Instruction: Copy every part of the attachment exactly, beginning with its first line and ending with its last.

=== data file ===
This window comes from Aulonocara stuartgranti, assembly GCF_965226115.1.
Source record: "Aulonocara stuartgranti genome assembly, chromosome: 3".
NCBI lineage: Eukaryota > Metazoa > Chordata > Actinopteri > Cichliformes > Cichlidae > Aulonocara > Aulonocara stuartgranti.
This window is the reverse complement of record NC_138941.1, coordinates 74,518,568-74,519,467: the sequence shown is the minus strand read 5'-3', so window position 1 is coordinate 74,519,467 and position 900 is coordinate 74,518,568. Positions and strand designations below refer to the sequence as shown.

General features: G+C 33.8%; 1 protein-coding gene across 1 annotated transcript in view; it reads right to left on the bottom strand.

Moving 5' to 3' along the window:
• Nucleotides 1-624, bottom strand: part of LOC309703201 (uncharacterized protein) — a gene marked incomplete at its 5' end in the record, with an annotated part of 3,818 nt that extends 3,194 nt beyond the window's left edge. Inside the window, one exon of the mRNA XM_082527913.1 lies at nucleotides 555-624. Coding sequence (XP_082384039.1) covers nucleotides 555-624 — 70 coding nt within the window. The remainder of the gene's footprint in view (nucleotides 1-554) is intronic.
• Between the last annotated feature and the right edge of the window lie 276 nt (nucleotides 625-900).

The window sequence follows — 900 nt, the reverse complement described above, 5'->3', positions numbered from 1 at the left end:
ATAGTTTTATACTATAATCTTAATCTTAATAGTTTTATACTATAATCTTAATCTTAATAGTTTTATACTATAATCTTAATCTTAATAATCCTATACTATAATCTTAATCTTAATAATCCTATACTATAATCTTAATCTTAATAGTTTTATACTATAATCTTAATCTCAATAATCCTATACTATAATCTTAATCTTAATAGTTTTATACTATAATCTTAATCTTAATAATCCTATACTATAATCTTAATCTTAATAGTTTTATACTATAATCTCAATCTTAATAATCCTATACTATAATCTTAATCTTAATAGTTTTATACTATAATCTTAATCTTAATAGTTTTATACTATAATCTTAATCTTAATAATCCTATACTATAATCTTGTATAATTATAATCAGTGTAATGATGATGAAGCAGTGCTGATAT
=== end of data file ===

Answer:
This window comes from Aulonocara stuartgranti, assembly GCF_965226115.1.
Source record: "Aulonocara stuartgranti genome assembly, chromosome: 3".
NCBI lineage: Eukaryota > Metazoa > Chordata > Actinopteri > Cichliformes > Cichlidae > Aulonocara > Aulonocara stuartgranti.
This window is the reverse complement of record NC_138941.1, coordinates 74,518,568-74,519,467: the sequence shown is the minus strand read 5'-3', so window position 1 is coordinate 74,519,467 and position 900 is coordinate 74,518,568. Positions and strand designations below refer to the sequence as shown.

General features: G+C 33.8%; 1 protein-coding gene across 1 annotated transcript in view; it reads right to left on the bottom strand.

Moving 5' to 3' along the window:
• Nucleotides 1-624, bottom strand: part of LOC309703201 (uncharacterized protein) — a gene marked incomplete at its 5' end in the record, with an annotated part of 3,818 nt that extends 3,194 nt beyond the window's left edge. Inside the window, one exon of the mRNA XM_082527913.1 lies at nucleotides 555-624. Coding sequence (XP_082384039.1) covers nucleotides 555-624 — 70 coding nt within the window. The remainder of the gene's footprint in view (nucleotides 1-554) is intronic.
• Between the last annotated feature and the right edge of the window lie 276 nt (nucleotides 625-900).

The window sequence follows — 900 nt, the reverse complement described above, 5'->3', positions numbered from 1 at the left end:
ATAGTTTTATACTATAATCTTAATCTTAATAGTTTTATACTATAATCTTAATCTTAATAGTTTTATACTATAATCTTAATCTTAATAATCCTATACTATAATCTTAATCTTAATAATCCTATACTATAATCTTAATCTTAATAGTTTTATACTATAATCTTAATCTCAATAATCCTATACTATAATCTTAATCTTAATAGTTTTATACTATAATCTTAATCTTAATAATCCTATACTATAATCTTAATCTTAATAGTTTTATACTATAATCTCAATCTTAATAATCCTATACTATAATCTTAATCTTAATAGTTTTATACTATAATCTTAATCTTAATAGTTTTATACTATAATCTTAATCTTAATAATCCTATACTATAATCTTGTATAATTATAATCAGTGTAATGATGATGAAGCAGTGCTGATAT